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It's Who You Know

We've seen candidates reveal different personas. But there's only one Gray Davis.

September 30, 2003|Dan Schnur | Dan Schnur, a Sacramento political consultant, was manager of Peter Ueberroth's campaign for governor in the recall election.

There are two Arnold Schwarzeneggers. There is Celebrity Arnold, who recites taglines from his movies ("Hasta la vista, baby"), and there is Policy Arnold, who outlines his priorities for workers' compensation ("Third-party medical practitioners, baby").

Policy Arnold talks to political reporters about opening up state government and balancing the budget. Celebrity Arnold talks to Oprah Winfrey and Howard Stern about weightlifting and sex.

There are two Cruz Bustamantes. There was once a Moderate Cruz, the former legislative aide who represented a Central Valley district from the middle of the political spectrum and opposed giving driver's licenses to illegal immigrants. Now there is Liberal Cruz, the statewide candidate whose most notable achievements on the campaign trail have been to promise to raise taxes, to accuse other people of racism and to launder contributions from the Indian tribes so many times that the ink on the bills has run.

There are two Tom McClintocks. There is Anarchist Tom, who revels in the applause of his loyal band of supporters for his no-holds-barred assaults on the leaders of both political parties. But there also is Political Veteran Tom, who may be beginning to wonder if coming in from the cold to join the establishment could finally give him some of the influence on public policy that he's always lacked.

But there is only one Gray Davis.

Over the course of this recall campaign, Davis has attempted to present himself to the voters in a variety of personas.

There was Statesman Gray, who promised to do the people's business without regard to the political Armageddon threatening to encircle him.

There was Apologetic Gray, who expressed regret for his past mistakes with the conviction and believability of a hostage delivering a ransom message.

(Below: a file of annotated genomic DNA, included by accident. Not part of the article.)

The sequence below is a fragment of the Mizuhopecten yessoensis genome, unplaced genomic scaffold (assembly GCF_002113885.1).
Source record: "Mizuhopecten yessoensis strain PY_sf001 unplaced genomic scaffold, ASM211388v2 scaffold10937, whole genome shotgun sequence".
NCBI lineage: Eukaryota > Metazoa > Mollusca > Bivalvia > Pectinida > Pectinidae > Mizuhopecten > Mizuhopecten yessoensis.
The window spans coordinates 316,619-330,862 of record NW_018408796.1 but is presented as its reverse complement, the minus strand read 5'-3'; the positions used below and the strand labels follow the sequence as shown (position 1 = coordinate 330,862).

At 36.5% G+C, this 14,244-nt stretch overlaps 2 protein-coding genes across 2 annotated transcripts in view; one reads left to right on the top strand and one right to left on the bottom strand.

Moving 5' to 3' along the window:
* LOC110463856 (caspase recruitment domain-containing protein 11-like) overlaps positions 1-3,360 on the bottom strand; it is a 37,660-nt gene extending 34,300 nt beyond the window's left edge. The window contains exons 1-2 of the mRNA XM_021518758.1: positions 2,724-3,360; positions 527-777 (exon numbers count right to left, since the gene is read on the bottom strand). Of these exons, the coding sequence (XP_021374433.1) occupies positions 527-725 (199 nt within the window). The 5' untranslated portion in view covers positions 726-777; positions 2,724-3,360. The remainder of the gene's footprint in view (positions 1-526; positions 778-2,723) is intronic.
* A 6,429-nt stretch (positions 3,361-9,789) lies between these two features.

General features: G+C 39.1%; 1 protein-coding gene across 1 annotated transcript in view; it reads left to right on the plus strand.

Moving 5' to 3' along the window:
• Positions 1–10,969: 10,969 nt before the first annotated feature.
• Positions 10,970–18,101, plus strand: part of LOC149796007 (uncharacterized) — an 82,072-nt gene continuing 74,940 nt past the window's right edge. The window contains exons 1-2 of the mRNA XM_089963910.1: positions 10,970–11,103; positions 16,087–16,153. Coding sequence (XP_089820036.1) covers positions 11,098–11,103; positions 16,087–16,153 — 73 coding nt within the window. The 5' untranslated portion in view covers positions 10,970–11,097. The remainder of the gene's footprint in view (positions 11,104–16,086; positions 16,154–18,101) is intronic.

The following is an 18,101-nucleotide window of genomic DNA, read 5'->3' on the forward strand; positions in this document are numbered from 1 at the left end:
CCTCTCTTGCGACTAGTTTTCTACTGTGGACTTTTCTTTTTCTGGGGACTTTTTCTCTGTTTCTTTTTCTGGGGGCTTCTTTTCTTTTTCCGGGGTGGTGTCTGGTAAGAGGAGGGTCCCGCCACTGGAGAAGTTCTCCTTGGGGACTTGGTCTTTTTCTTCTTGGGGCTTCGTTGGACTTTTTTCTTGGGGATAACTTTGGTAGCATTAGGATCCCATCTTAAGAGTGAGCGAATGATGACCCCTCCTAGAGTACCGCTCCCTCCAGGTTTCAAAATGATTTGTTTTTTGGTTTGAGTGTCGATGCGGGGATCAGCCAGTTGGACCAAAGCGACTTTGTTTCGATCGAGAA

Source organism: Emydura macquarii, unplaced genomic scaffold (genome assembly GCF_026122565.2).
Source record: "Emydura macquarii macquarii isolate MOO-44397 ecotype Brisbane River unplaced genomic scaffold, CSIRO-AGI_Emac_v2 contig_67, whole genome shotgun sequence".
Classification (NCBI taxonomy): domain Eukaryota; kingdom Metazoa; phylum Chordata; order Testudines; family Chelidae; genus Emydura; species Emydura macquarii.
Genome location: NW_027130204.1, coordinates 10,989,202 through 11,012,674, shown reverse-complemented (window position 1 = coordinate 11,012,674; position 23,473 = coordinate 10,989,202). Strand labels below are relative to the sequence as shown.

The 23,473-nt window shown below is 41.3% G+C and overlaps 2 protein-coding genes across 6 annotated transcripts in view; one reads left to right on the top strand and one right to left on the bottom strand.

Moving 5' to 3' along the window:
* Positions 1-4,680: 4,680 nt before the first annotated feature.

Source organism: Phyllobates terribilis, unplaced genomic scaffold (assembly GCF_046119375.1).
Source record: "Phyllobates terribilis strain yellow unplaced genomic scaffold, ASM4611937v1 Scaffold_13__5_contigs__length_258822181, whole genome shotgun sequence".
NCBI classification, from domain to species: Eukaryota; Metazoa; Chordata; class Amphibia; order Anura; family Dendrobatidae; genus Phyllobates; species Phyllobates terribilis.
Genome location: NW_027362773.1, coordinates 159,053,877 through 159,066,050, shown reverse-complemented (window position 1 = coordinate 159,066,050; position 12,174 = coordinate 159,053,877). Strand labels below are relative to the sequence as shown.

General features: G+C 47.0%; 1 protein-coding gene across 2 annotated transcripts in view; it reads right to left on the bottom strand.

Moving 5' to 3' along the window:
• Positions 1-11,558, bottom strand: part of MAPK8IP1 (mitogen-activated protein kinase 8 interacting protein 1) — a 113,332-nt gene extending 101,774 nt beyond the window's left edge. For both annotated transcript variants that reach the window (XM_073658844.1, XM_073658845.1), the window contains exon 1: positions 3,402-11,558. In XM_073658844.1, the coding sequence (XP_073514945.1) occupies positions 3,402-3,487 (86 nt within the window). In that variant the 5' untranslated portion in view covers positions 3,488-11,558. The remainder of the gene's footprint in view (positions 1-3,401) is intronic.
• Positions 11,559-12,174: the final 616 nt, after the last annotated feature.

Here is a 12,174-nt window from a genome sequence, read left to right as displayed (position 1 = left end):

But neither worked, because there is only one Gray Davis, with whom the people of California have become exceedingly, excruciatingly familiar. Call him Combat Gray.

The Gray Davis we know -- the only real Gray -- is the undisputed master of the lesser-of-two-evils school of politics. He became governor first by not being as rich as Al Checchi, and then by not being as conservative as Dan Lungren. He stayed governor by not being as inexperienced as Bill Simon. And his political mugging of Dick Riordan could have been scripted for an episode of "The Sopranos," so breathtaking was it in its cold-blooded efficiency and lack of conscience.

Combat Gray needs one thing to be effective: He needs a target. But the problem with the recall campaign is that there is no other guy. The first question is up-or-down on Davis, with no other alternative to consider.

There is no lesser of evils, just evil. So for several months, Davis has struggled to find somebody to be less evil than.

He first blamed Rep. Darrell Issa (R-Vista), who promptly withdrew from the race. Davis then tried to campaign against the recall process, which proved a bit too abstract for most voters. His television advertisements have ridiculed the entire field of 135 candidates, which is overly confusing to viewers. But Davis has finally identified his target. Combat Gray has put Schwarzenegger squarely in his cross hairs and is shooting at him in rapid-fire succession. Over the last few days, he has challenged Schwarzenegger's knowledge of public policy, ridiculed his lack of experience and challenged him to a one-on-one debate.

Davis' past opponents have invariably been defeated by Combat Gray because they succumbed to temptation and joined him in mutual mud fests of name-calling and slime-peddling.

But the key to beating Davis is to resist the temptation to join him in his natural habitat. Instead, Schwarzenegger must rise above it.

Celebrity Arnold, the candidate who traded insults with Arianna Huffington in last week's debate, cannot accomplish this task. It will take Policy Arnold, who in the same debate discussed proposals for job creation and economic growth, to disprove Davis' charges and convince voters that he has a sufficient understanding of governance to effectively lead the state.

Granted, Celebrity Arnold is more fun to watch. But Policy Arnold can win.

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